A large-scale projection piece that Jenny Holzer had conceived for the second Desert X exhibition, which opens this weekend in California’s Coachella Valley, has been indefinitely postponed out of fears that it would disturb a local bighorn sheep population already reeling from a pneumonia outbreak. The artwork, BEFORE I BECAME AFRAID (2019), was conceived as a projection of texts from people whose lives have been impacted by gun violence—such as survivors of shootings, gun control activists, and the families of gun violence victims—onto a cliff wall in an area known as the Whitewater Preserve, which is overseen by the Wildlands Conservancy.
Jack Thompson, the Conservancy’s regional director, told the New York Times:
There’s been a pneumonia outbreak in the bighorn sheep population in this region, so they’re in a more sensitive, vulnerable state. The site that we had planned initially just became not viable after we had observed increased activity of the bighorn sheep next to the site.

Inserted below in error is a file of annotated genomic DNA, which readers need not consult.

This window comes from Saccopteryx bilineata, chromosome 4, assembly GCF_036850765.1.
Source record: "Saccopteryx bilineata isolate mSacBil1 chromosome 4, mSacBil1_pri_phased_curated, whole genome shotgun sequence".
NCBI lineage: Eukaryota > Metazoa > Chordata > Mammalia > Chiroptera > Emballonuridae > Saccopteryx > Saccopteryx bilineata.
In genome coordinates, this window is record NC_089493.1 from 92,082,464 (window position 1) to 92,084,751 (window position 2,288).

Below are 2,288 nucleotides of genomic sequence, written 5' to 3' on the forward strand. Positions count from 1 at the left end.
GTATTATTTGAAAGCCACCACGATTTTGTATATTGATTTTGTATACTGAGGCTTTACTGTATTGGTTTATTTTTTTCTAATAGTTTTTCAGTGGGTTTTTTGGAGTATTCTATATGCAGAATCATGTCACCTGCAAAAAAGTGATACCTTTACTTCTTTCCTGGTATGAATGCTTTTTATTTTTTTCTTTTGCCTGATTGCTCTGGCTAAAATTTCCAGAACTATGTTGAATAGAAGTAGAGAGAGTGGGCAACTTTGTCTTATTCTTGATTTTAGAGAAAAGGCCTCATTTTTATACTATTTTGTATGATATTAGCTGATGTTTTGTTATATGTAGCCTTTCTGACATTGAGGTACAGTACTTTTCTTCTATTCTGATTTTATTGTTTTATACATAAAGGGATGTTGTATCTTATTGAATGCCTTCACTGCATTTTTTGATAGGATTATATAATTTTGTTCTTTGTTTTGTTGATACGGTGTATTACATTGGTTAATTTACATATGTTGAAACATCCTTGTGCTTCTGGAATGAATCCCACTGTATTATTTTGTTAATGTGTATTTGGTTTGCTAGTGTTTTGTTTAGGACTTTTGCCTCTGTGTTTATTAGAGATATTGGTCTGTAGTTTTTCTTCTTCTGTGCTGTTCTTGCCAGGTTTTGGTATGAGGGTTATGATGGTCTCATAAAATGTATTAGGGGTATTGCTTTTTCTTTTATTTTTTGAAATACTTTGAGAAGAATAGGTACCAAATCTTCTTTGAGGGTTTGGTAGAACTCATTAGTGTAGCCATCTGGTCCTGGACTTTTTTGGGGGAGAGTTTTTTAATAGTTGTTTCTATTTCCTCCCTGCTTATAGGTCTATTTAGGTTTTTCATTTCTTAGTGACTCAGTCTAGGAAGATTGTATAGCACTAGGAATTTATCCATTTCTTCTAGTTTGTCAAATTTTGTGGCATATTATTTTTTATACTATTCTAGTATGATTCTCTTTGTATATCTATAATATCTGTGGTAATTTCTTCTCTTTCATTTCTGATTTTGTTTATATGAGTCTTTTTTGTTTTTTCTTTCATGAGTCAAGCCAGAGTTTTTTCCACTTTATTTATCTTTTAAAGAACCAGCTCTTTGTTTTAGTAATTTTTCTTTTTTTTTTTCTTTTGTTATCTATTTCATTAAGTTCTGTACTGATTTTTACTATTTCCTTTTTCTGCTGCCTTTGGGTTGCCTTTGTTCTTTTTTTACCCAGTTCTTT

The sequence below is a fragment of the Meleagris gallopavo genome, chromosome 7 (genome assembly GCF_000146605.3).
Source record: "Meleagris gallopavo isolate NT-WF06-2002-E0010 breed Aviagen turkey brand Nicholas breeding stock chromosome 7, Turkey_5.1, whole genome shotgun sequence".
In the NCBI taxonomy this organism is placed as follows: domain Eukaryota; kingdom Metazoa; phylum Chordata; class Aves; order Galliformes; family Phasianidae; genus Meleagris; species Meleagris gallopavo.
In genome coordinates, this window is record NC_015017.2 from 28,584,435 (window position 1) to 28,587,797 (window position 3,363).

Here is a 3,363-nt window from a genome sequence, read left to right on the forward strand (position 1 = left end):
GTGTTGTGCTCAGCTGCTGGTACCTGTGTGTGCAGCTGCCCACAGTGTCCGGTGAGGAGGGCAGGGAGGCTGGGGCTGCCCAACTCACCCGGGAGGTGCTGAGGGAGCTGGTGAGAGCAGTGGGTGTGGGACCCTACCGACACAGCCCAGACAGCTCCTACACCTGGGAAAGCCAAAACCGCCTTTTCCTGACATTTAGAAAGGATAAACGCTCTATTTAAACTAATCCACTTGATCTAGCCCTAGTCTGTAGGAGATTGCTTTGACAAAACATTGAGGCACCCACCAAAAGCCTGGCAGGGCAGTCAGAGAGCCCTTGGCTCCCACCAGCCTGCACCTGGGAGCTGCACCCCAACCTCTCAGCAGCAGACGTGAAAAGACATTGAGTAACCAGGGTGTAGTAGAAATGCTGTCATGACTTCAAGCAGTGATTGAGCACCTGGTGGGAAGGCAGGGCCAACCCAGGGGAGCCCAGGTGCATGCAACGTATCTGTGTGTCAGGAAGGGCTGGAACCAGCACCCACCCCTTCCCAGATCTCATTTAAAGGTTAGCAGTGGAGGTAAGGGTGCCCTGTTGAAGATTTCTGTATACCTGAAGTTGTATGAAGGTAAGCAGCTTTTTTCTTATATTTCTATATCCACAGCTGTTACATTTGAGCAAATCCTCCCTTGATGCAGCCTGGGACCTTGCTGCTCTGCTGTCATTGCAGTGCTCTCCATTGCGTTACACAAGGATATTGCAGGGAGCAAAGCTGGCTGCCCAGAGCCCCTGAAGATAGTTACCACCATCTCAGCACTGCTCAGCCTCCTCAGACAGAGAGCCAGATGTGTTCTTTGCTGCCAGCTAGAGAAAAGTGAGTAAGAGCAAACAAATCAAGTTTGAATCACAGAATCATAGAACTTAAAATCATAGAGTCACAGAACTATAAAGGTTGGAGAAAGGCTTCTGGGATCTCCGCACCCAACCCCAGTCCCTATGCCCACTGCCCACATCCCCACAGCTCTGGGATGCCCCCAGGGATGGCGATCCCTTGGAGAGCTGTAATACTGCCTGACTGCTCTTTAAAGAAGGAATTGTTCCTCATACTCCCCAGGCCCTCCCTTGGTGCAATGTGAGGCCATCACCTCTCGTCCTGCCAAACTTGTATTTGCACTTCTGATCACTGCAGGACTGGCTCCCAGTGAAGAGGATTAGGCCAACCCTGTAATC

Thompson added that he knows of at least 25 bighorn sheep that have died since the outbreak began in November, adding that he “wouldn’t doubt that it’s quite a lot more than that.” For now, it’s unclear if Holzer’s work will be adapted or modified in some way so that it can be shown without running the risk of disrupting local wildlife.
Neville Wakefield, Desert X’s artistic director, told the Times:
We do want this work in some form or other to be a part of the show. We have a number of months in which we can do it and adapt it to the circumstances. [...] These are the things one encounters in this kind of show.